Pogoplug is an appliance that you can connect to your home network which runs a custom version of linux. The device has a gigabit ethernet port, three USB 2.0 ports on the back and one on the front. Basically, you plug your external USB hard-drives into this thing and it makes your files available to you no matter where you roam.
Best part (for home users) is that there are no firewall rules that need to be put on your home router or custom firewall. The device heartbeats out to their servers in the cloud and make the whole thing possible without a lick of configuration being required. Caveat: UDP has to be unfiltered outbound for this to work, so “real” firewalls may have to have allow statements put in them.
So, with your purchase of the hardware, you get lifetime support and access to your personal “storage in the cloud”. This can be accomplished remotely (or locally) via the web client or samba/windows shares. You also have the option to share files and folders with the world, individual users, etc. There’s even a client that runs on the Mac, PC and iPhone to access files directly and see them as locally mounted drives. If you happen to be on the same network your connections go directly to the device and not through the Pogoplug servers.
From my iPhone, I’ve been able to stream movies over WiFI and 3G with great quality. The Pogoplug device will convert audio and video files on the fly to allow streaming to the iPhone/iPod/iPad/PC/Mac, etc. Sweet little deal, if you happen to have a bunch of movies or music on your external drive(s).
Through the use of OpenPogo you can even install custom software on the appliance like samba, squid, bittorrent, a webserver, etc! Since this little guy runs on linux, the possibilities are endless really.
Just yesterday Netflix released their much awaited iPhone app (or I should say, Apple approved and published their app to the iTunes store). So far I’m pretty impressed with it.
The application allows you to obviously browse your instant queue, watch whatever you like and resume where you left off should you change directions on them. One thing I was surprised to see when I first logged into the application was that I was using all six of my licenses. Very much akin to the iTunes “authorized computers” schema. I was directed to their website where I had the option to kill devices, some of which I had not streamed on in quite some time. The message on that screen said that devices can be added and removed pretty much at will, so no big deal there.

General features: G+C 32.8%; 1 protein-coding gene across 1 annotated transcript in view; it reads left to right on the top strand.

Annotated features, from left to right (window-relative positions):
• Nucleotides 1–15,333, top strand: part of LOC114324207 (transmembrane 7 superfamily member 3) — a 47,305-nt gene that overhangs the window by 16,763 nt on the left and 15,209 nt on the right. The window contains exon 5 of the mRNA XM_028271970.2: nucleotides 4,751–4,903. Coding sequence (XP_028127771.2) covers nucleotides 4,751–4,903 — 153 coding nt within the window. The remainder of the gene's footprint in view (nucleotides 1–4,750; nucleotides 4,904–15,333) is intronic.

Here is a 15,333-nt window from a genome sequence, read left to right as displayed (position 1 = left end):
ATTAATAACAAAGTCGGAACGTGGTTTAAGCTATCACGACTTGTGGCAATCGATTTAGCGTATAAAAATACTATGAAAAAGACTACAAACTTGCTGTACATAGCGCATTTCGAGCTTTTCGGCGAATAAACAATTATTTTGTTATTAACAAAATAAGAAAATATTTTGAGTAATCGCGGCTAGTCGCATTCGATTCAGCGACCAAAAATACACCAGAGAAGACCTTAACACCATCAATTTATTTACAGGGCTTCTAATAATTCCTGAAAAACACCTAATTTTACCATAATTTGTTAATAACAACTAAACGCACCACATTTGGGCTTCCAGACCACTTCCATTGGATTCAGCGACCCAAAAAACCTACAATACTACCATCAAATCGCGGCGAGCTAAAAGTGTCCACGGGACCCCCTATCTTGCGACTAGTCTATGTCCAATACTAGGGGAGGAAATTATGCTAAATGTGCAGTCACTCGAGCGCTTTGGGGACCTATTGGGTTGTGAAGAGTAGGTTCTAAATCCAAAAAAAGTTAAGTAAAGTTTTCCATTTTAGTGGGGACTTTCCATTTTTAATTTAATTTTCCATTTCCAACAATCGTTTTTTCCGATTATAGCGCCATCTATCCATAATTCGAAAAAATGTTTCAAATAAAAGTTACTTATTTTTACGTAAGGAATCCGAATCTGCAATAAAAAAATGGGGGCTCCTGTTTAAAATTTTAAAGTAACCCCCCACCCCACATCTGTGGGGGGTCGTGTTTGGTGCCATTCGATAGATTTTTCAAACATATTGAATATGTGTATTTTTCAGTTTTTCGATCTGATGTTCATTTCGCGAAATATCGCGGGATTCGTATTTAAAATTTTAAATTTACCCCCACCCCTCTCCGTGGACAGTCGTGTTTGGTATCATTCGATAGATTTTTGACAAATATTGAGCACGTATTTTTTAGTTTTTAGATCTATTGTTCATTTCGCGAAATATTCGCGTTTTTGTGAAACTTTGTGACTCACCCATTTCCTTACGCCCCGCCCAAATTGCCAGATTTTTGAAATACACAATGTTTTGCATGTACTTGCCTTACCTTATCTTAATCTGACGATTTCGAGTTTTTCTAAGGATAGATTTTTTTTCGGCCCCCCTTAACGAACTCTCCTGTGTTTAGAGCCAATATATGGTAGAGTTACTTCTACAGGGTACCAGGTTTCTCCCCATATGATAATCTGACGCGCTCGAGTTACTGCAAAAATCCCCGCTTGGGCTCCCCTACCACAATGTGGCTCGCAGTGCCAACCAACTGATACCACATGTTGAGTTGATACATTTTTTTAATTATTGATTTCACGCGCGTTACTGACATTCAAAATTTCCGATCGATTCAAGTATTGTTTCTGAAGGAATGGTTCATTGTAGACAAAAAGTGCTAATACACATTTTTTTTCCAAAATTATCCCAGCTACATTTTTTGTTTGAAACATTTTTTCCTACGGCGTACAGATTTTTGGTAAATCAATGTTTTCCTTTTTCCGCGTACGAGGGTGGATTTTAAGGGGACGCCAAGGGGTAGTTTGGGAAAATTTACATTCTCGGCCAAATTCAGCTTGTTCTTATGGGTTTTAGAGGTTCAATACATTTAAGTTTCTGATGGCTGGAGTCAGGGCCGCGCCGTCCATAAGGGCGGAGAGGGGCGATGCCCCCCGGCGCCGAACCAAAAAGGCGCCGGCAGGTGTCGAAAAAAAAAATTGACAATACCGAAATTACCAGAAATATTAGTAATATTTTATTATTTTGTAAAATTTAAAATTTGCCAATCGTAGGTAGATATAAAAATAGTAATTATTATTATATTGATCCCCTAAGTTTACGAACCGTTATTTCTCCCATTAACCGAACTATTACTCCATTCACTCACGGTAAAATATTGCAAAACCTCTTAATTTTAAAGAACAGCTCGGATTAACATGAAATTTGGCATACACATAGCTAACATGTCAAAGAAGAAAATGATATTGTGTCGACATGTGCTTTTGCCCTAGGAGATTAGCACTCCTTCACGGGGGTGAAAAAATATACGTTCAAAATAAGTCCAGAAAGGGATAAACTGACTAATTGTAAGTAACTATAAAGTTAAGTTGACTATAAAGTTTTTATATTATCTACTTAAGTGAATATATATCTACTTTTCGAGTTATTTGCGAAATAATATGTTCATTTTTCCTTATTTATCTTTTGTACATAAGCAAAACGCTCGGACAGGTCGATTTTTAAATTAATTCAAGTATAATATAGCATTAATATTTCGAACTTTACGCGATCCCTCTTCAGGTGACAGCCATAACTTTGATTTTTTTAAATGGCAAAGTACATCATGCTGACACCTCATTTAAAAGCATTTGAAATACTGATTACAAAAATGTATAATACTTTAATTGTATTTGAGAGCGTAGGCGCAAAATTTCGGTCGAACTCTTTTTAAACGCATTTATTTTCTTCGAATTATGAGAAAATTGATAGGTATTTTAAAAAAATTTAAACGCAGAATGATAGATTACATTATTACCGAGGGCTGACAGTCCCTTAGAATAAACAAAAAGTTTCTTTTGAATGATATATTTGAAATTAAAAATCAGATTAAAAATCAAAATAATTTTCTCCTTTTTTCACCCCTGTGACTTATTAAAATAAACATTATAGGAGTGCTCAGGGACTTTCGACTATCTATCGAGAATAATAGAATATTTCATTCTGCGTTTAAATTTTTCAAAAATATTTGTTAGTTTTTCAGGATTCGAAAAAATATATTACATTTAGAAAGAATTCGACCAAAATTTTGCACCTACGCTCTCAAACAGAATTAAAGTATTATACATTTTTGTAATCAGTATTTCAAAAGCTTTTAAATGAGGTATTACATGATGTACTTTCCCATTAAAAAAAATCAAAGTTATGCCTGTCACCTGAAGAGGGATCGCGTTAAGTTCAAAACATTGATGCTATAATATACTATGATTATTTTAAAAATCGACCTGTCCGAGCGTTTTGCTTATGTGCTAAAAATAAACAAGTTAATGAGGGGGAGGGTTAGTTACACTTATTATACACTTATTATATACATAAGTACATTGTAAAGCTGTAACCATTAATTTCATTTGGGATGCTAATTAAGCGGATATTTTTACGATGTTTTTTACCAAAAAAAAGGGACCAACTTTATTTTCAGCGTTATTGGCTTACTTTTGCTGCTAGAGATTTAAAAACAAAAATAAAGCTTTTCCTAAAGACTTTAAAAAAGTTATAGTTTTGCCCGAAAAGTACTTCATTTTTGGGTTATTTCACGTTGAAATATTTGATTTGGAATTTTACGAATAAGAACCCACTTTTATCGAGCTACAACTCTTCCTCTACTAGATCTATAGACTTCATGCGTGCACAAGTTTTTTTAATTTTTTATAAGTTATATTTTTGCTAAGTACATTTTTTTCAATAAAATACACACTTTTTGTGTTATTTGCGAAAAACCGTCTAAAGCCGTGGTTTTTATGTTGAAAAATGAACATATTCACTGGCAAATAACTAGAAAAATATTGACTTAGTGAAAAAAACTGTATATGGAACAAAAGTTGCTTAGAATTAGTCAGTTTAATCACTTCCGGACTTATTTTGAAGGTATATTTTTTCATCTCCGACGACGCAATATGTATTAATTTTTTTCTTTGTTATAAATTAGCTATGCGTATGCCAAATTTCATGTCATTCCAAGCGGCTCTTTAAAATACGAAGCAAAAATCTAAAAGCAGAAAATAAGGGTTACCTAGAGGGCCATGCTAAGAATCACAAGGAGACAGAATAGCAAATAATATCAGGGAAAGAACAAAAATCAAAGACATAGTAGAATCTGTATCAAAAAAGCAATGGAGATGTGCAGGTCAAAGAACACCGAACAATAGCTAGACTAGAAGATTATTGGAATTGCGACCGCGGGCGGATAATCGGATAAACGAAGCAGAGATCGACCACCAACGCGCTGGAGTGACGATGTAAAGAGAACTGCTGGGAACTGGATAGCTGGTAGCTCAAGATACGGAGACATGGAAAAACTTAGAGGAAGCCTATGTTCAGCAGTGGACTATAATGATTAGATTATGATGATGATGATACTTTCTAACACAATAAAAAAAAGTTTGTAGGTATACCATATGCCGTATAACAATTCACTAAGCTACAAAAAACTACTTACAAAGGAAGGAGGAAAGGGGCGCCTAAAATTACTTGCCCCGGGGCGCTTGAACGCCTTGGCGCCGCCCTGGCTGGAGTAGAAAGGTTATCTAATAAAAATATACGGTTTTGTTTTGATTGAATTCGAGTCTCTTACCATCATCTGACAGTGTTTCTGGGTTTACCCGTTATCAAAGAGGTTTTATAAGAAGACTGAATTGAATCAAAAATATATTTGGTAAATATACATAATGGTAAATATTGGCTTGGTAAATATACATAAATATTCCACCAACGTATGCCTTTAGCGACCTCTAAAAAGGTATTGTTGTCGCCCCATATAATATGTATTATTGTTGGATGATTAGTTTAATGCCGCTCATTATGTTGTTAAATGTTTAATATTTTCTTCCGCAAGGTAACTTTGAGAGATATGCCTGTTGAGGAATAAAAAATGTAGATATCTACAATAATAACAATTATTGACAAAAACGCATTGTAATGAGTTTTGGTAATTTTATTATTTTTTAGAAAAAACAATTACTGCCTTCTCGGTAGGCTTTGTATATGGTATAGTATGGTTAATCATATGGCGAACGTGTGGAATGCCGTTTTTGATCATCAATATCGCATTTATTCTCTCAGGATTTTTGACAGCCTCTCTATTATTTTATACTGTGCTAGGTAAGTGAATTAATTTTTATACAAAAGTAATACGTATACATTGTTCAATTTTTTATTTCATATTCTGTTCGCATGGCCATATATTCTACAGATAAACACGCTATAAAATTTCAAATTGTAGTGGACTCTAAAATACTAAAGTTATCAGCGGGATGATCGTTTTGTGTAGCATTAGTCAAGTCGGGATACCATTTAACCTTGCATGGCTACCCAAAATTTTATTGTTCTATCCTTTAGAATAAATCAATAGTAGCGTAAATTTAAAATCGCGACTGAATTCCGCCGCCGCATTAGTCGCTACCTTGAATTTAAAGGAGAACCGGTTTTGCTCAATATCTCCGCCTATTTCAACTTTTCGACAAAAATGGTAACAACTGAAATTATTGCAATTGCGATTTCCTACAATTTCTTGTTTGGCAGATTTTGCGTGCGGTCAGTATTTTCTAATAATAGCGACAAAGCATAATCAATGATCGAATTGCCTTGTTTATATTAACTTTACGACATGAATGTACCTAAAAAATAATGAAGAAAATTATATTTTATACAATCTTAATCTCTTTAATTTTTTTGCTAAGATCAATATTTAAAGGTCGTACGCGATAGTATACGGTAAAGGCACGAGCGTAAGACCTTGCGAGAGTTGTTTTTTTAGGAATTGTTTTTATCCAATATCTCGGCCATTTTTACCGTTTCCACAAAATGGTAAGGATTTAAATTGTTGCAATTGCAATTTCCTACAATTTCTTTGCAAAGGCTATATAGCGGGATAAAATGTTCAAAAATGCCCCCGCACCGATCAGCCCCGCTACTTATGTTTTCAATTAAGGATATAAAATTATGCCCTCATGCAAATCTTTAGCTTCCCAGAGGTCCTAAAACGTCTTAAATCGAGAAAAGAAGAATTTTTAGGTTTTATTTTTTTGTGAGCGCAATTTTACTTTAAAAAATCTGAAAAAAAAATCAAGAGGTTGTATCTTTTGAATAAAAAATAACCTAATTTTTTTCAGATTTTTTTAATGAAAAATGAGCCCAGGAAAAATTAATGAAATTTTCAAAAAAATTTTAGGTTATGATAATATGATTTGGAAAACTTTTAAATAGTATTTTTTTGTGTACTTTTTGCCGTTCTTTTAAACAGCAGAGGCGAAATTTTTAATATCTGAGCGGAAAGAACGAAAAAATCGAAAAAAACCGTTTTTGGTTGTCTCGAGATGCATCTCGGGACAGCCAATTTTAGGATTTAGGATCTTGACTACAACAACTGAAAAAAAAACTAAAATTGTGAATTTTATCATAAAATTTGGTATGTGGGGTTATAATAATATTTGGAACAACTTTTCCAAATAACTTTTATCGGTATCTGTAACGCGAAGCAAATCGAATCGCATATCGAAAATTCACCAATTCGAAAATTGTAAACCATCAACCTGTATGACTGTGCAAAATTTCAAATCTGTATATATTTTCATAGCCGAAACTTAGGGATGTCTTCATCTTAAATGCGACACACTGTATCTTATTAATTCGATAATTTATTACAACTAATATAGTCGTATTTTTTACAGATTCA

So, back to the app. The video quality is very good, comparable to a downloaded movie from the store (or one you ripped). WiFI was very fast obviously, but 3G wasn’t really too far behind it, took a few moments to load and buffer, but solid after that.
I’m really glad I stuck with my grandfathered unlimited data plan with AT&T, I could see how getting an application like this approved would benefit them greatly financially as users on a limited data plan burn through their megabytes and gigabytes without a second thought. Careful out there, oh limited bandwidth users. Everyone else, burn it up! Cheers.
Back in June, movie rental giant Netflix promised an iPhone app this summer. So far, no app, no word. So, what’s the deal, summer is certainly coming to an end, and very soon. Apparently, in addition to not monitoring their official blog for spam, they’re also not commenting on the status of their iPhone app. Is it coming, or isn’t it?
Thanks again to LifeHacker, I’ve been playing around with Geek Tool. It’s a tool for OS X that can do a bunch of things, I’m using it to create some desktop widget type things. I got the code to display the current weather conditions from this post and decided to play around with adding some additional code.
So after mucking around with the graphical interface and figuring a few things out (which really isn’t difficult to do) I came up with a little routine that checks latency to the inside interface on my firewall. It’s really nothing special but I kind of like seeing it up there.
You can paste this into the command window in Geek Tool or put it in a file and call it as a shell script. Here’s the code (replace YOURIP with your real IP address obviously). You may need to modify the script slightly if your ping output isn’t the same as what I’m using.
ping -c 1 YOURIP | grep -i icmp_seq | sed -e ‘s/64 bytes from YOURIP: icmp_seq=0 ttl=64 time=/Wireless lag: /’
I set the refresh rate for 60 seconds and have the status feedback image enabled, if the little green bubble turns red then it’s skipped a beat. I found a bunch of other really useful posts about scripting too, here’s a couple to get you started if you’re interested: